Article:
Suppression of growth plate chondrocyte proliferation by corticosteroids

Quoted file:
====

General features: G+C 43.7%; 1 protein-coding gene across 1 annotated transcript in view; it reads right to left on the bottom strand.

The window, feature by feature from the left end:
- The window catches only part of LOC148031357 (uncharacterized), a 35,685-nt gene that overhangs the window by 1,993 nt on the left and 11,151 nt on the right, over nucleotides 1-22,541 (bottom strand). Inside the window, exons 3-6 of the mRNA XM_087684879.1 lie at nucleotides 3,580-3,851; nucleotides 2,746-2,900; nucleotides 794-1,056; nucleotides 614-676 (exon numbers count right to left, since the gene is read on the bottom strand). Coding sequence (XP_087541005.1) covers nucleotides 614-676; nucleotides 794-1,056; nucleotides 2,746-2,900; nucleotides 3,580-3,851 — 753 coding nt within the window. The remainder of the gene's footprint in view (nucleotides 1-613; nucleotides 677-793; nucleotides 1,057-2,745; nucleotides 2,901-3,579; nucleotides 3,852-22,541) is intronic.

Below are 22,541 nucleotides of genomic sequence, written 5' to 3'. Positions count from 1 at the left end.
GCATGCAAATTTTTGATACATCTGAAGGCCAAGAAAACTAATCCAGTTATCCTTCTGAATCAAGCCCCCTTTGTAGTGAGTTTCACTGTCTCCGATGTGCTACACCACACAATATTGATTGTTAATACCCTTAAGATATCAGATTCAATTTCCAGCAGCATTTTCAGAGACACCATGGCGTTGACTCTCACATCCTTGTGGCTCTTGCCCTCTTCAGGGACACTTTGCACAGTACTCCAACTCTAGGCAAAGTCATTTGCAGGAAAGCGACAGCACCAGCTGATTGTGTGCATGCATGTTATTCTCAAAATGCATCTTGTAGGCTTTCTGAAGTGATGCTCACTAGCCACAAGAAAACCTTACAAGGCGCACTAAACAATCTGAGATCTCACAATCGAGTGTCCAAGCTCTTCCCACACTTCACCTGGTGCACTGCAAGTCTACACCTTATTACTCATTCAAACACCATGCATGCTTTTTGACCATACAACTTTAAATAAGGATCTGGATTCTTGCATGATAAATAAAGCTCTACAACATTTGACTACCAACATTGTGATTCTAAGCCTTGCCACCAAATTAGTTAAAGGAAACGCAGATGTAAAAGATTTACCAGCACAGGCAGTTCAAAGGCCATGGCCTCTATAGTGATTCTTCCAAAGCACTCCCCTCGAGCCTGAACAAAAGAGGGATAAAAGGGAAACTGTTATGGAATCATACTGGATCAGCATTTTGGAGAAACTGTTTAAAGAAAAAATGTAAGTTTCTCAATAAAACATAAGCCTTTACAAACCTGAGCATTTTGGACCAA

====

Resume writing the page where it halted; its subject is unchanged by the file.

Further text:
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Growth depression is a side effect of high-dose glucocorticoid therapy in childhood. It is partially mediated by alterations of the somatotropic hormone axis and partially by direct local effects on growth plate chondrocytes. The mechanisms of interaction of corticosteroids and somatotropic and calciotropic hormones at the cellular level were recently investigated in more detail, using experimental models of primary cultures of growth plate chondrocytes. In proliferative chondrocytes, growth hormone (GH) and the calciotropic hormones parathyroid hormone (PTH) and 1,25-dihydroxyvitamin D [1α,25(OH)2D3] increase cell proliferation via stimulation of paracrine insulin-like growth factor-I (IGF-I) secretion. Corticosteroids decreased GH, and PTH or 1α,25(OH)2D3 stimulated cell growth in a dose-dependent manner. Corticosteroids in high doses reduced the expression of the GH receptor and type 1 IGF receptor. But the main antiproliferative molecular effect of corticosteroid was the reduction in basal and hormone-stimulated IGF-I secretion. The in vitro results are in accordance with the observation in animal experiments and in children treated with corticosteroids, demonstrating that the growth-depressing effect of corticosteroids can be compensated for by supraphysiological doses of GH or IGF-I.
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